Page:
December 11, 2015
Meeting of the Faculty Council
Chancellor Carol Folt and Chair of the Faculty Bruce Cairns presiding
Friday, December 11, 2015
Kerr Hall Room 1001 — this is the DOWNSTAIRS ROOM (Eshelman School of Pharmacy) Map here
Twitter: Follow @UNCFacGov or use hashtag #FacCouncil
3:00 Opening Remarks
- Prof. Bruce Cairns, Chair of the Faculty
3:10 Chancellor’s and Provost’s Remarks
- Chancellor Carol Folt
- Provost Jim Dean
- Presentation: Steve Farmer, Vice Provost for Enrollment and Undergraduate Admissions
- Vote: Resolution 2015-15. Statement on Thrive@Carolina
- Presented by the Faculty Executive Committee
3:50 Diversity Syllabus: Caregiving, Gender and Professional Flourishing
- Prof. Rumay Alexander, Chair, Community and Diversity Committee
- Presentation: Dr. Clare Counihan, Program Coordinator for Faculty and Staff, Carolina Women’s Center
4:20 Campus History Task Force Update
- Prof. Jim Leloudis (Associate Dean for Honors; History Department), Task Force Co-Chair
- History Task Force PowerPoint
4:40 Adjourn — Happy Holidays!
Click here to view the meeting recording.
Journal of Proceedings of the Faculty Council
The Faculty Council of the University of North Carolina at Chapel Hill convened on December 11, 2015, at 3:01 p.m. in Kerr Hall, room 1001.
The following 62 members attended: Able, Aikat, Babb, Baumgartner, Beltran Lopez, Boettiger Cooney, Cairns (Chair of the Faculty), Caren, Chavis, Cox, Cuddeback, Day, Provost Dean, Drake, Edwards, Estigarribia, Ferrell (Secretary of the Faculty), Filene (Undergraduate Representative), Fisher, Chancellor Folt, Foster, Fry, Gilligan, Gucsavas-Calikoglu, Halladay, Hannig, Hart, Hobbs, Irons, Ives, Jones, Joyner, Kang, Kris, Larson, A. Levine, C. Levine, Livingston (Graduate Representative), Loehr, McBride, Melehy, Miller, Mitran, Moracco, Moreton, Nelson, Osterweil, Palmer, Perelmuter, Platts-Mills, Pruvost, Ramaswamy, Salyer, Stavas, Sturm, Tepper, Thompson, Thompson Dorsey, Thorpe, Webster-Cyriaque, Weight and Willett.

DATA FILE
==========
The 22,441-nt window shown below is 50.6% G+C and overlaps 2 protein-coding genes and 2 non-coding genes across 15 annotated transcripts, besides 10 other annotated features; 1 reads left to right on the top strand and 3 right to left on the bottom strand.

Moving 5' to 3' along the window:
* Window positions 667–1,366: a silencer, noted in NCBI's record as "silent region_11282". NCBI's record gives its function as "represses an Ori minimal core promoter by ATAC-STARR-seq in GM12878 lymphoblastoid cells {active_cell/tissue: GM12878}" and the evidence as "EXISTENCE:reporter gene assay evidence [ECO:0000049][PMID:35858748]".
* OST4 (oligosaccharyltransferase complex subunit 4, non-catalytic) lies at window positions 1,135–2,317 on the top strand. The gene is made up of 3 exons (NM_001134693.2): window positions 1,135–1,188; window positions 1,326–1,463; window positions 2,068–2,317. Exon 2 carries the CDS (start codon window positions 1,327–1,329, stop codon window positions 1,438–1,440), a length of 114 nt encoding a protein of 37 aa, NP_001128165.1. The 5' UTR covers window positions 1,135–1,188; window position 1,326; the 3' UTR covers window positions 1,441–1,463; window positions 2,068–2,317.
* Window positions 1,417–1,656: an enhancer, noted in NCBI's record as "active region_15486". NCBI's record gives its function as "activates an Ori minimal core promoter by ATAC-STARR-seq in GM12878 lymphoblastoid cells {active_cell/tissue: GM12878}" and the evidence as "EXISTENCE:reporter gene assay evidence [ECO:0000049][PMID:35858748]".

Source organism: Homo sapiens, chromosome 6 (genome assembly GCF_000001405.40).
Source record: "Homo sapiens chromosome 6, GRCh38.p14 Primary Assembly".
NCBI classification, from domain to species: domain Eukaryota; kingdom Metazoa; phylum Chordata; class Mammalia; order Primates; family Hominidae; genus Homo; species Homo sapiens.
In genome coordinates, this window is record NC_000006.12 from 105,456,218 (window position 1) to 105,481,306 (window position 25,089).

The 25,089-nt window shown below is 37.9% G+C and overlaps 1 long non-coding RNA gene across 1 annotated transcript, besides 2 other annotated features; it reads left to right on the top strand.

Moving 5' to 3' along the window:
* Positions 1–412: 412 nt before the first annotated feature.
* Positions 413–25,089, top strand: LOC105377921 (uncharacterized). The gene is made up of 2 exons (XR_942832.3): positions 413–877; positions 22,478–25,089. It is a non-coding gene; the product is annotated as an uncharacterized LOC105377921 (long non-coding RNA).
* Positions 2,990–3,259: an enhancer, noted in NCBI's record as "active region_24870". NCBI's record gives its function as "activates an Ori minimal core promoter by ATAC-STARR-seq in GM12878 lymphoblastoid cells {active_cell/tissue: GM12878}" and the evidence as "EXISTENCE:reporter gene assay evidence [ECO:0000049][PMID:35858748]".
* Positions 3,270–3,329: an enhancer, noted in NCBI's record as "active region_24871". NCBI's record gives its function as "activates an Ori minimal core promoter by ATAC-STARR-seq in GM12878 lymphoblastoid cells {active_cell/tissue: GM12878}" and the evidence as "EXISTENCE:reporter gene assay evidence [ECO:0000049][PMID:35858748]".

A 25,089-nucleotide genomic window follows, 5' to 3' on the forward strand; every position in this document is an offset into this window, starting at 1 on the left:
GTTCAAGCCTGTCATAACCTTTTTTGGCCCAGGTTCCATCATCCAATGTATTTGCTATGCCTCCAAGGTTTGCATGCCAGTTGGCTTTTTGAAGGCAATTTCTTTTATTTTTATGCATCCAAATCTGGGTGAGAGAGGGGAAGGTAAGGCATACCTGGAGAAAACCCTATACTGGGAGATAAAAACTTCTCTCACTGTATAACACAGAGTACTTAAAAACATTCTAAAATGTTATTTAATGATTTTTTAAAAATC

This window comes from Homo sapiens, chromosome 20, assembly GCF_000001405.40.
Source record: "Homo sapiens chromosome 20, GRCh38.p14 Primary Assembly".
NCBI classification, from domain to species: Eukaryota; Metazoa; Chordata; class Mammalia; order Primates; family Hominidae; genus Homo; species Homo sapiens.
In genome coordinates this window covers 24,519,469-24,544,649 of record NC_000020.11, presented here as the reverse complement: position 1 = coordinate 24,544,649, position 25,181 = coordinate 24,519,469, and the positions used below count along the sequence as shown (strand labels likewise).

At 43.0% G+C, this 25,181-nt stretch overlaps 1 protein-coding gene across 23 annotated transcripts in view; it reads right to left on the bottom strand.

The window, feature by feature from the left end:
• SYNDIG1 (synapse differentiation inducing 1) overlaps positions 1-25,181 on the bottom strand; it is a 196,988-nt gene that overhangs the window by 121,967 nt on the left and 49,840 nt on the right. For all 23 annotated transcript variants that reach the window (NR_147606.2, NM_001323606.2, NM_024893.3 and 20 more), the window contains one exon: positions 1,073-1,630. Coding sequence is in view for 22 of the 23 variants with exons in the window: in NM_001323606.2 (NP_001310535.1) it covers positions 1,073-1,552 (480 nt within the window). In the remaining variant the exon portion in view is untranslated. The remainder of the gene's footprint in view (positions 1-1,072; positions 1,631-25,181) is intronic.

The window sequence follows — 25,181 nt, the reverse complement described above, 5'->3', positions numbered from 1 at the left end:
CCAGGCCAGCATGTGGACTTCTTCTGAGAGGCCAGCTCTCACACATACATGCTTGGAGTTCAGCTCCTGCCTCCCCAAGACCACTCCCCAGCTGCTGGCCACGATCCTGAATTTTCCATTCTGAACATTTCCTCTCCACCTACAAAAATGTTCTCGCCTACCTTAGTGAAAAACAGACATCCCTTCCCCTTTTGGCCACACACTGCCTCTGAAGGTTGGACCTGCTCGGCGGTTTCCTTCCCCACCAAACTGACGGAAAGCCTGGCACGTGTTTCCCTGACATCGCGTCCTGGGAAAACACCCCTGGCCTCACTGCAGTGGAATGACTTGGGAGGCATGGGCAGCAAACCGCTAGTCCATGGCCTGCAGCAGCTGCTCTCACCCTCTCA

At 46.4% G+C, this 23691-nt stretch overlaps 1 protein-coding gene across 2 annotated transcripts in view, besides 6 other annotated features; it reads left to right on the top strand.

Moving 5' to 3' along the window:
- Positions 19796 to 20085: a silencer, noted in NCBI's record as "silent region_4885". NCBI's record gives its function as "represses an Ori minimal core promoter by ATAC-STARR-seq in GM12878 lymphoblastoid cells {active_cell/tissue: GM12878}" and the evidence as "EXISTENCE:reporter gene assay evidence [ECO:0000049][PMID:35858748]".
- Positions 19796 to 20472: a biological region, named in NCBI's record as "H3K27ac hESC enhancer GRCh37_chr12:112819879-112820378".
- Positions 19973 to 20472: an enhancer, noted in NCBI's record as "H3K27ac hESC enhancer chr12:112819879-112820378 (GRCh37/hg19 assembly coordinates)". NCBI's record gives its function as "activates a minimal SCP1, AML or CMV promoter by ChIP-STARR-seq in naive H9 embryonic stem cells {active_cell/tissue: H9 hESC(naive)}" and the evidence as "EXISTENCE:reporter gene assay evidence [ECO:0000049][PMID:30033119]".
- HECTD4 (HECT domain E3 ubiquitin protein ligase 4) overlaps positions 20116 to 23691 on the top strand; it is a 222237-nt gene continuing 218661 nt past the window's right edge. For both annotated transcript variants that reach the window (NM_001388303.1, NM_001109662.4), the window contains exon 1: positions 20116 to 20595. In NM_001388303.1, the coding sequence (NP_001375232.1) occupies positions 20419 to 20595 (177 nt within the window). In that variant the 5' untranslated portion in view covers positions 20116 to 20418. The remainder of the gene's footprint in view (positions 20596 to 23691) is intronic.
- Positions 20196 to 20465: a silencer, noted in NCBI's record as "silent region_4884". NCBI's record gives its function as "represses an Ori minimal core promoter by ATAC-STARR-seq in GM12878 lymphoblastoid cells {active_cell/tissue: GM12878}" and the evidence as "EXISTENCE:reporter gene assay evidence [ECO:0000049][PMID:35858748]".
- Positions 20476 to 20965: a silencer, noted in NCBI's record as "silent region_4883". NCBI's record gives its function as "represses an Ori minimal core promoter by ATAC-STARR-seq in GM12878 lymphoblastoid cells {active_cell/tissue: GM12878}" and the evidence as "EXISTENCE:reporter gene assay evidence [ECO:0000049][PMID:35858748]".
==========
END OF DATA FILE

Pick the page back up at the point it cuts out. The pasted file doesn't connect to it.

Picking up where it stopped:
The following 37 members received excused absences: Ammerman, Beck, Berman, Birckhead, Chapman, Cook, Cravey (AAUP Representative), Divaris, Dobelstein (Retired Faculty Representative), Dolan, Driscoll (AAUP Representative), Furry, Gerhardt, Gilchrist, Giovanello, Gulledge, Hall, Hill, Kim, Koonce, Mauro, Metz, Neta, Parise, Persky, Polk (Undergraduate Representative), Pukkila (Retired Faculty Representative), Rial, Savasta-Kennedy, Segars, Steponaitis, Upshaw, Viera, Wallace, Welty, Williams and You.
The following members participated via teleconference: Divaris and Pukkila
Members absent without excuse: Porto.
Call to order
Secretary of the Faculty Joseph Ferrell called the Council to order at 3:01 p.m.
Chair’s remarks and question period
Professor Bruce Cairns (Surgery) announced that he has resumed his duties as Chair of the Faculty. He thanked Professors Peter Mucha (Mathematics) and Michael Gerhardt (Law) for filling in for him while he was recovering from sudden cardiac arrest. He gave a special recognition to all of his doctors and nurses at UNC Healthcare, and to Drs. Paula Miller (Cardiology) and Xuming Dai (Cardiology) for saving his life. He invited both of them to stand, and the faculty applauded.
Professor Cairns thanked Dr. Ron Strauss, Provost Jim Dean and Chancellor Carol Folt for supporting him during his recovery.
Professor Cairns showed a brief video clip of outgoing UNC-system President Thomas Ross’ final comments to the Board of Governors. In the clip, President Ross said that he intends to support President-elect Margaret Spellings to ensure her success in the new position. Professor Cairns said that President Ross’s statement is a reminder that the faculty should discuss and debate issues, but they must work together with the administration to solve problems.
Chancellor’s remarks and question period